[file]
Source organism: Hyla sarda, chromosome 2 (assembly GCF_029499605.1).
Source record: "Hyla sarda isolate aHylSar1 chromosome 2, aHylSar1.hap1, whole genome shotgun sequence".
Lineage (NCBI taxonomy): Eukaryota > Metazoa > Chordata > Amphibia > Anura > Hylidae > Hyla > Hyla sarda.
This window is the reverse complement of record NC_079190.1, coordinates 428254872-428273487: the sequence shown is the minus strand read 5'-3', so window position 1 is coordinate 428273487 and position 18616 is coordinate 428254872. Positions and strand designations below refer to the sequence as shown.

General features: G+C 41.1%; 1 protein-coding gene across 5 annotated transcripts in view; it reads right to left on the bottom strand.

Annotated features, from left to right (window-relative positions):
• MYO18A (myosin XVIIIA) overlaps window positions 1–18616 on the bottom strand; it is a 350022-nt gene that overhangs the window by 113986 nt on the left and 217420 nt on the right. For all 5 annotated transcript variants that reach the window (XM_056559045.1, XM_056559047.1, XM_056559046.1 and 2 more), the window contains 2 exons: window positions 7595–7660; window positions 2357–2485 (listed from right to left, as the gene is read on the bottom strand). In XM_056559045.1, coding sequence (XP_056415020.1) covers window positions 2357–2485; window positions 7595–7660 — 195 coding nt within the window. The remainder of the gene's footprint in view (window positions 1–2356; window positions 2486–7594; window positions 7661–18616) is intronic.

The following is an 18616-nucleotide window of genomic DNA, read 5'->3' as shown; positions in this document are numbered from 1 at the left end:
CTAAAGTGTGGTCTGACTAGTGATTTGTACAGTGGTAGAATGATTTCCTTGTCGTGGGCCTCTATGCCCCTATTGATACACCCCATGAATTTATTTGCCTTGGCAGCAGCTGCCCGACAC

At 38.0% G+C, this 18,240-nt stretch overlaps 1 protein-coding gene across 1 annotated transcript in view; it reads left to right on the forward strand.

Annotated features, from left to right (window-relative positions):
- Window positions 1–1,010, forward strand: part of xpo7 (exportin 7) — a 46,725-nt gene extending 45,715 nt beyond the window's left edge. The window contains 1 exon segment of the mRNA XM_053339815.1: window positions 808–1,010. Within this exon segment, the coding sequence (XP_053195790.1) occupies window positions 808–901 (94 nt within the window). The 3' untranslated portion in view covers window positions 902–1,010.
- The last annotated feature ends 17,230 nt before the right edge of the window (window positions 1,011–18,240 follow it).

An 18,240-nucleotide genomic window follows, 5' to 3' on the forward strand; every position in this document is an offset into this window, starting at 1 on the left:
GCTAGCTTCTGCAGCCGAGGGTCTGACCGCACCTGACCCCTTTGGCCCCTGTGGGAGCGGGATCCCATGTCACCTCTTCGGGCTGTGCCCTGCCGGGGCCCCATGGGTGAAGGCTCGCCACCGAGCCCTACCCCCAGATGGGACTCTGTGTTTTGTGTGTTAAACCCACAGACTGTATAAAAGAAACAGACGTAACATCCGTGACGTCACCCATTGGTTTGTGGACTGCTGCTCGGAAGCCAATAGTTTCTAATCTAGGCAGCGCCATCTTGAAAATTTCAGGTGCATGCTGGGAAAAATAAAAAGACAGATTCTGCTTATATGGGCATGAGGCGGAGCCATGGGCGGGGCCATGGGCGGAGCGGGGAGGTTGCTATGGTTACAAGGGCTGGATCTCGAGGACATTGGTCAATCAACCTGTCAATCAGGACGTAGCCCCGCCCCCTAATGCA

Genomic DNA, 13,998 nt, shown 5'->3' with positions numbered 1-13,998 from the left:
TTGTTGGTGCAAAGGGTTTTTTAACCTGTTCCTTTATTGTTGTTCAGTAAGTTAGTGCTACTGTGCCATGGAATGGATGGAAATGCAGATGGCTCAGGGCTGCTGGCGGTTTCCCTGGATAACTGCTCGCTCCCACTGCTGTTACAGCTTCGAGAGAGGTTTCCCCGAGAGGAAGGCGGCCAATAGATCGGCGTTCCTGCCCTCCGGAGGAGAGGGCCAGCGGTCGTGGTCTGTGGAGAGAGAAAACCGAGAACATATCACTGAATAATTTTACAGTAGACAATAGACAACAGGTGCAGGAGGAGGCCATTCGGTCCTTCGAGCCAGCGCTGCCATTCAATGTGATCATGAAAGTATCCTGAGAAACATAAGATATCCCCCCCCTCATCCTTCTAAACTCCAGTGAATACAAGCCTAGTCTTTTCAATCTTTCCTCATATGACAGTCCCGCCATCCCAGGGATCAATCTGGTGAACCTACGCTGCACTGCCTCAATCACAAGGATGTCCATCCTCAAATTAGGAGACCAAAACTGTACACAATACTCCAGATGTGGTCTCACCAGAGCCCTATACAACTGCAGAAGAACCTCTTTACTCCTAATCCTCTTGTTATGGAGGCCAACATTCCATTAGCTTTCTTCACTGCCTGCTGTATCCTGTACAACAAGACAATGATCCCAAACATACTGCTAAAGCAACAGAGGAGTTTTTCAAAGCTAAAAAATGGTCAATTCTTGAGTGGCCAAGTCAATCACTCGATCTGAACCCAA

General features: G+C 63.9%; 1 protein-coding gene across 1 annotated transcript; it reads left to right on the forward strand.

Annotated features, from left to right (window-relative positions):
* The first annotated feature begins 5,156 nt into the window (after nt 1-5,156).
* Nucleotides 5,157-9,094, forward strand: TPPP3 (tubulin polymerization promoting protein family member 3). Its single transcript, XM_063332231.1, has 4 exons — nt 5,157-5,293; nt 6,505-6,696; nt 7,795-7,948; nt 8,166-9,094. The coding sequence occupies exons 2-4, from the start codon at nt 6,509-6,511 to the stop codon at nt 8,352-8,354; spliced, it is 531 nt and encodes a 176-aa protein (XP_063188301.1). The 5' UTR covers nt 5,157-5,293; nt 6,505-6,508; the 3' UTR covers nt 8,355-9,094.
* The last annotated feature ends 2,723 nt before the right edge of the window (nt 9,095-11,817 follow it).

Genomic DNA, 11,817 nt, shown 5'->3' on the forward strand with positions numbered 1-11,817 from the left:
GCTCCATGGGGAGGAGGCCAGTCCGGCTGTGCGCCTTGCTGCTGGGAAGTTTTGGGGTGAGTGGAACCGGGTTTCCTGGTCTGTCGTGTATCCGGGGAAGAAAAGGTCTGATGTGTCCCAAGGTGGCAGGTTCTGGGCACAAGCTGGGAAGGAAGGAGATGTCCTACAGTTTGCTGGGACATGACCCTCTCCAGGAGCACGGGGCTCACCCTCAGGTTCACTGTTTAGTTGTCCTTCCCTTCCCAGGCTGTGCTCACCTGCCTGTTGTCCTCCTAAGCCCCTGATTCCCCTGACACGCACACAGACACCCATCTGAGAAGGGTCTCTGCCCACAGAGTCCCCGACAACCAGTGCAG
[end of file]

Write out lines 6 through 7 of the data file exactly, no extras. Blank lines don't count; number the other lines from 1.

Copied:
Annotated features, from left to right (window-relative positions):
• MYO18A (myosin XVIIIA) overlaps window positions 1–18616 on the bottom strand; it is a 350022-nt gene that overhangs the window by 113986 nt on the left and 217420 nt on the right. For all 5 annotated transcript variants that reach the window (XM_056559045.1, XM_056559047.1, XM_056559046.1 and 2 more), the window contains 2 exons: window positions 7595–7660; window positions 2357–2485 (listed from right to left, as the gene is read on the bottom strand). In XM_056559045.1, coding sequence (XP_056415020.1) covers window positions 2357–2485; window positions 7595–7660 — 195 coding nt within the window. The remainder of the gene's footprint in view (window positions 1–2356; window positions 2486–7594; window positions 7661–18616) is intronic.